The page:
Autophagy is controlled by AMPK and mTOR, both of which associate with ULK1 and control the production of phosphatidylinositol 3-phosphate (PtdIns3P), a prerequisite for autophagosome formation. Here we report that WIPI3 and WIPI4 scaffold the signal control of autophagy upstream of PtdIns3P production and have a role in the PtdIns3P effector function of WIPI1-WIPI2 at nascent autophagosomes. In response to LKB1-mediated AMPK stimulation, WIPI4-ATG2 is released from a WIPI4-ATG2/AMPK-ULK1 complex and translocates to nascent autophagosomes, controlling their size, to which WIPI3, in complex with FIP200, also contributes...
May 31, 2017: Nature Communications
Darius Ebrahimi-Fakhari, Afshin Saffari, Lara Wahlster, Mustafa Sahin
Constitutive activation of the MTOR pathway is a key feature of defects in the tuberous sclerosis complex and other genetic neurodevelopmental diseases, collectively referred to as MTORopathies. MTORC1 hyperactivity promotes anabolic cell functions such as protein synthesis, yet at the same time catabolic processes such as macroautophagy/autophagy are suppressed. Mitochondria are major substrates of autophagy; however, their role in MTORopathies remains largely undefined. Here, we review our recent study showing that several aspects of mitochondrial function, dynamics and turnover are critically impaired in neuronal models of TSC...
April 3, 2017: Autophagy
Darius Ebrahimi-Fakhari, Afshin Saffari, Lara Wahlster, Alessia Di Nardo, Daria Turner, Tommy L Lewis, Christopher Conrad, Jonathan M Rothberg, Jonathan O Lipton, Stefan Kölker, Georg F Hoffmann, Min-Joon Han, Franck Polleux, Mustafa Sahin
Tuberous sclerosis complex (TSC) is a neurodevelopmental disease caused by TSC1 or TSC2 mutations and subsequent activation of the mTORC1 kinase. Upon mTORC1 activation, anabolic metabolism, which requires mitochondria, is induced, yet at the same time the principal pathway for mitochondrial turnover, autophagy, is compromised. How mTORC1 activation impacts mitochondrial turnover in neurons remains unknown. Here, we demonstrate impaired mitochondrial homeostasis in neuronal in vitro and in vivo models of TSC...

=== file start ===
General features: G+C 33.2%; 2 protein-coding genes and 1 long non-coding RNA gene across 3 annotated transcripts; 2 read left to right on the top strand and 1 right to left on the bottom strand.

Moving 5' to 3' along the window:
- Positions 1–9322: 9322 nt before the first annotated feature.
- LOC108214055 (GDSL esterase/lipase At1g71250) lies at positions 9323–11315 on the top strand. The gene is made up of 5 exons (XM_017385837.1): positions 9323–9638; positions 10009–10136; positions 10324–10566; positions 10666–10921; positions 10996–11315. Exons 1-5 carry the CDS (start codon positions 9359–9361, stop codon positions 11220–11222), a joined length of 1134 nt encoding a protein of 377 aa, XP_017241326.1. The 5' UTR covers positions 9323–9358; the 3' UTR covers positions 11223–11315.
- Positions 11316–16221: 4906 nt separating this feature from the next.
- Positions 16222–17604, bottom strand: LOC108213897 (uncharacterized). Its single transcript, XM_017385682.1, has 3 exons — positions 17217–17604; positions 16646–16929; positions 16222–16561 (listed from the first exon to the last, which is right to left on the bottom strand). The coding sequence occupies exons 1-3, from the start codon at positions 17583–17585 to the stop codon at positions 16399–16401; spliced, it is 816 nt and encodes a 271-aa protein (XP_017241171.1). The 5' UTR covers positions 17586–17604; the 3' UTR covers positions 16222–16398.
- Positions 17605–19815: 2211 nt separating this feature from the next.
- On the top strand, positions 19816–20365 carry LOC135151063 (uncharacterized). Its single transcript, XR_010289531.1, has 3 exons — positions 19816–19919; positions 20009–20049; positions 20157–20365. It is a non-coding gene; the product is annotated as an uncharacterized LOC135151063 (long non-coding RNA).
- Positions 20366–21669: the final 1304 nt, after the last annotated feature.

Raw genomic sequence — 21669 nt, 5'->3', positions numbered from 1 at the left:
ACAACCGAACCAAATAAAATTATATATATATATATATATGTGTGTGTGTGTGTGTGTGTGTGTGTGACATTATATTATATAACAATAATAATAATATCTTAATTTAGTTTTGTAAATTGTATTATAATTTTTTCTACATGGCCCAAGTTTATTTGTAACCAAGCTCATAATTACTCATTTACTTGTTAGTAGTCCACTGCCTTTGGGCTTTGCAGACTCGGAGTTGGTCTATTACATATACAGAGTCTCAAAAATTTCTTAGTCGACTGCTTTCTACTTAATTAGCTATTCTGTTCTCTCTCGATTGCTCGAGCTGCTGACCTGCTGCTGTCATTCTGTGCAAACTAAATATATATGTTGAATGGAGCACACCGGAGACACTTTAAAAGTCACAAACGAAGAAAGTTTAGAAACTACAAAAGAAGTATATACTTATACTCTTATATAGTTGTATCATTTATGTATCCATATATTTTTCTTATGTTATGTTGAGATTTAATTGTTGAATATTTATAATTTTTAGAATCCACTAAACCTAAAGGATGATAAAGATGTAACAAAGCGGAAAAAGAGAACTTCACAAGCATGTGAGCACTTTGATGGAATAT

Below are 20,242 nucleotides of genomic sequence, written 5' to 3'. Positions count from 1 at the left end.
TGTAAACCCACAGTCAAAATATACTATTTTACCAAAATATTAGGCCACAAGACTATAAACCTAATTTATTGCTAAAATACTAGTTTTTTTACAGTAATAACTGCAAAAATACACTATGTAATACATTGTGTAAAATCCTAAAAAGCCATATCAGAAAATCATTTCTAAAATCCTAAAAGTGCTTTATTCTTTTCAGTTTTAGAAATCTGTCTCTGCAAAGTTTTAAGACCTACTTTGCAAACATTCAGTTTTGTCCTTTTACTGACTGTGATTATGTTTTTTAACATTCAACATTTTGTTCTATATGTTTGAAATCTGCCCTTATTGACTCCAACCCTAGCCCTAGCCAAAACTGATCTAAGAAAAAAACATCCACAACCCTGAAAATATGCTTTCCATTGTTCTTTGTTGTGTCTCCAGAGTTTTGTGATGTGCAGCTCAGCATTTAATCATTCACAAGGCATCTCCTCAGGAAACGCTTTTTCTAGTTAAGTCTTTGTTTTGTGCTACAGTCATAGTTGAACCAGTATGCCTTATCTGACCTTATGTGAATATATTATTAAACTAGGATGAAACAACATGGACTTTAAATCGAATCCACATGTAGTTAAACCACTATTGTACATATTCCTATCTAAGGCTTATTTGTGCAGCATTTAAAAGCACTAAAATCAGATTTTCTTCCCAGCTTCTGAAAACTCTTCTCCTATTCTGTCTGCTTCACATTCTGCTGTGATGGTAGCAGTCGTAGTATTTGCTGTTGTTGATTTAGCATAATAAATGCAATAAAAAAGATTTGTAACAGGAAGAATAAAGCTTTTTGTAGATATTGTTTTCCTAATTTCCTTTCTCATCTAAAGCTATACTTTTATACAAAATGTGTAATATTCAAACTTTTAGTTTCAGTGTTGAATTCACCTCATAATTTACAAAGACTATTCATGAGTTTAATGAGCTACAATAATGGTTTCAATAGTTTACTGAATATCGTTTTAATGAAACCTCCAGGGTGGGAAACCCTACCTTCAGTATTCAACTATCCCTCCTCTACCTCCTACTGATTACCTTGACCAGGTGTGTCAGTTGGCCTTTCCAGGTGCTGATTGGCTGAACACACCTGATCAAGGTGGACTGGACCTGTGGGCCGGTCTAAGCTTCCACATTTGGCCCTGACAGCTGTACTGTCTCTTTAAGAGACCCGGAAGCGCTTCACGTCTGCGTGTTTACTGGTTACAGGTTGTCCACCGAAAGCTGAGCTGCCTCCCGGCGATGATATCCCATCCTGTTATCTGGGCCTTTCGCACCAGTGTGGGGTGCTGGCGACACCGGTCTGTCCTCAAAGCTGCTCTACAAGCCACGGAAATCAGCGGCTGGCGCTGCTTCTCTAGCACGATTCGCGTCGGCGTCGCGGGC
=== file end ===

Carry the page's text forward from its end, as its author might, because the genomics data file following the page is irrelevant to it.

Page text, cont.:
October 18, 2016: Cell Reports
Piotr T Filipczak, Cindy Thomas, Wenshu Chen, Andrew Salzman, Jacob D McDonald, Yong Lin, Steven A Belinsky
Tuberous sclerosis complex (TSC) is a genetic multiorgan disorder characterized by the development of neoplastic lesions in kidney, lung, brain, heart, and skin. It is caused by an inactivating mutation in tumor suppressor genes coding the TSC1/TSC2 complex, resulting in the hyperactivation of mTOR- and Raf/MEK/MAPK-dependent signaling that stimulates tumor cell proliferation and metastasis. Despite its oncogenic effect, cells with TSC deficiency were more sensitive to oxidative stress and dependent on mitochondrial metabolism, providing a rationale for a new therapeutic approach...
December 15, 2016: Cancer Research
Barbara Kathage, Sebastian Gehlert, Anna Ulbricht, Laura Lüdecke, Victor E Tapia, Zacharias Orfanos, Daniela Wenzel, Wilhelm Bloch, Rudolf Volkmer, Bernd K Fleischmann, Dieter O Fürst, Jörg Höhfeld
The cochaperone BAG3 is a central protein homeostasis factor in mechanically strained mammalian cells. It mediates the degradation of unfolded and damaged forms of the actin-crosslinker filamin through chaperone-assisted selective autophagy (CASA). In addition, BAG3 stimulates filamin transcription in order to compensate autophagic disposal and to maintain the actin cytoskeleton under strain. Here we demonstrate that BAG3 coordinates protein synthesis and autophagy through spatial regulation of the mammalian target of rapamycin complex 1 (mTORC1)...
January 2017: Biochimica et Biophysica Acta
Ana García-Aguilar, Carlos Guillén, Mark Nellist, Alberto Bartolomé, Manuel Benito